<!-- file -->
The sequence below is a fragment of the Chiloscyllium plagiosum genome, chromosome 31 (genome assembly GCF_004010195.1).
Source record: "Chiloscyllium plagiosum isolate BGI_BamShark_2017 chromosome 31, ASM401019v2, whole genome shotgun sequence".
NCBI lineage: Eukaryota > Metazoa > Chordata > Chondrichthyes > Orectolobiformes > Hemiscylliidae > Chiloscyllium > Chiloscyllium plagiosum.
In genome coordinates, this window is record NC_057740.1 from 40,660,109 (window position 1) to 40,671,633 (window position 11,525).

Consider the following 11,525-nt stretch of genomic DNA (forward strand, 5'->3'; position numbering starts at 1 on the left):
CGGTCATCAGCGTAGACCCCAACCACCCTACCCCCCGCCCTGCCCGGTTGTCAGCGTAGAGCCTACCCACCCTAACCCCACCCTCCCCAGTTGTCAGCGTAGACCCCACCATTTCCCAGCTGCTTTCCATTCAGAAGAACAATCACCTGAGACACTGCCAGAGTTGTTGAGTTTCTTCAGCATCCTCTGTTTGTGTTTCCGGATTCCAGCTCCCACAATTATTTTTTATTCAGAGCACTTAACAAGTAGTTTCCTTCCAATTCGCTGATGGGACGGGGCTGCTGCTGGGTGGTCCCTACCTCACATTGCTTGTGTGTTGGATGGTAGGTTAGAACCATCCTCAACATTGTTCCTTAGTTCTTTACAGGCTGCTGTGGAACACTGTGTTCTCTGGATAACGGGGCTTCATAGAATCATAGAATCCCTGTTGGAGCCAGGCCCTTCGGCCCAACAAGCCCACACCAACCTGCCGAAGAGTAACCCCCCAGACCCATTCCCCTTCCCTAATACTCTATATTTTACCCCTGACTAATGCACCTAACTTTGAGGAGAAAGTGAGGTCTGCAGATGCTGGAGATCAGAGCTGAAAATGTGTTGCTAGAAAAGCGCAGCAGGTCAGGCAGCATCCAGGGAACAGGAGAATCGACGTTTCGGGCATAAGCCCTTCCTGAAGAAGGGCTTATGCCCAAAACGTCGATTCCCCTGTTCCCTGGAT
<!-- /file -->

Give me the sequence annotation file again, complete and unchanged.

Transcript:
The sequence below is a fragment of the Chiloscyllium plagiosum genome, chromosome 31 (genome assembly GCF_004010195.1).
Source record: "Chiloscyllium plagiosum isolate BGI_BamShark_2017 chromosome 31, ASM401019v2, whole genome shotgun sequence".
NCBI lineage: Eukaryota > Metazoa > Chordata > Chondrichthyes > Orectolobiformes > Hemiscylliidae > Chiloscyllium > Chiloscyllium plagiosum.
In genome coordinates, this window is record NC_057740.1 from 40,660,109 (window position 1) to 40,671,633 (window position 11,525).

Consider the following 11,525-nt stretch of genomic DNA (forward strand, 5'->3'; position numbering starts at 1 on the left):
CGGTCATCAGCGTAGACCCCAACCACCCTACCCCCCGCCCTGCCCGGTTGTCAGCGTAGAGCCTACCCACCCTAACCCCACCCTCCCCAGTTGTCAGCGTAGACCCCACCATTTCCCAGCTGCTTTCCATTCAGAAGAACAATCACCTGAGACACTGCCAGAGTTGTTGAGTTTCTTCAGCATCCTCTGTTTGTGTTTCCGGATTCCAGCTCCCACAATTATTTTTTATTCAGAGCACTTAACAAGTAGTTTCCTTCCAATTCGCTGATGGGACGGGGCTGCTGCTGGGTGGTCCCTACCTCACATTGCTTGTGTGTTGGATGGTAGGTTAGAACCATCCTCAACATTGTTCCTTAGTTCTTTACAGGCTGCTGTGGAACACTGTGTTCTCTGGATAACGGGGCTTCATAGAATCATAGAATCCCTGTTGGAGCCAGGCCCTTCGGCCCAACAAGCCCACACCAACCTGCCGAAGAGTAACCCCCCAGACCCATTCCCCTTCCCTAATACTCTATATTTTACCCCTGACTAATGCACCTAACTTTGAGGAGAAAGTGAGGTCTGCAGATGCTGGAGATCAGAGCTGAAAATGTGTTGCTAGAAAAGCGCAGCAGGTCAGGCAGCATCCAGGGAACAGGAGAATCGACGTTTCGGGCATAAGCCCTTCCTGAAGAAGGGCTTATGCCCAAAACGTCGATTCCCCTGTTCCCTGGAT